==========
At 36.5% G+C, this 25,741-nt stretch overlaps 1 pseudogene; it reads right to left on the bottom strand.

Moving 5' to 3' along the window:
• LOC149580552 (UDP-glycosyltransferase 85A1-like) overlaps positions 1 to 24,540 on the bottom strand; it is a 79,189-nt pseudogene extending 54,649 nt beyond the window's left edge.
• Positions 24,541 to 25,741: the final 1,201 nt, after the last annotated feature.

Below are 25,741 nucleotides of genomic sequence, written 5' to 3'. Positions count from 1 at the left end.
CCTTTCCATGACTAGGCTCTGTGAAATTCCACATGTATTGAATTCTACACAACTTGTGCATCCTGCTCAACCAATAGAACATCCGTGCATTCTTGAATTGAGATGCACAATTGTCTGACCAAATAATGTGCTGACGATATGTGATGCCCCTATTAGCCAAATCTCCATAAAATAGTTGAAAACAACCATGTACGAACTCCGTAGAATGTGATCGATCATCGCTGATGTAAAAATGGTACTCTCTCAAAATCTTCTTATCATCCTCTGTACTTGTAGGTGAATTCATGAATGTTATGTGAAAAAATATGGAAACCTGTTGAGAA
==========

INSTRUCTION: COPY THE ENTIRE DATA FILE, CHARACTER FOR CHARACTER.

At 36.5% G+C, this 25,741-nt stretch overlaps 1 pseudogene; it reads right to left on the bottom strand.

Moving 5' to 3' along the window:
• LOC149580552 (UDP-glycosyltransferase 85A1-like) overlaps positions 1 to 24,540 on the bottom strand; it is a 79,189-nt pseudogene extending 54,649 nt beyond the window's left edge.
• Positions 24,541 to 25,741: the final 1,201 nt, after the last annotated feature.

Below are 25,741 nucleotides of genomic sequence, written 5' to 3'. Positions count from 1 at the left end.
CCTTTCCATGACTAGGCTCTGTGAAATTCCACATGTATTGAATTCTACACAACTTGTGCATCCTGCTCAACCAATAGAACATCCGTGCATTCTTGAATTGAGATGCACAATTGTCTGACCAAATAATGTGCTGACGATATGTGATGCCCCTATTAGCCAAATCTCCATAAAATAGTTGAAAACAACCATGTACGAACTCCGTAGAATGTGATCGATCATCGCTGATGTAAAAATGGTACTCTCTCAAAATCTTCTTATCATCCTCTGTACTTGTAGGTGAATTCATGAATGTTATGTGAAAAAATATGGAAACCTGTTGAGAA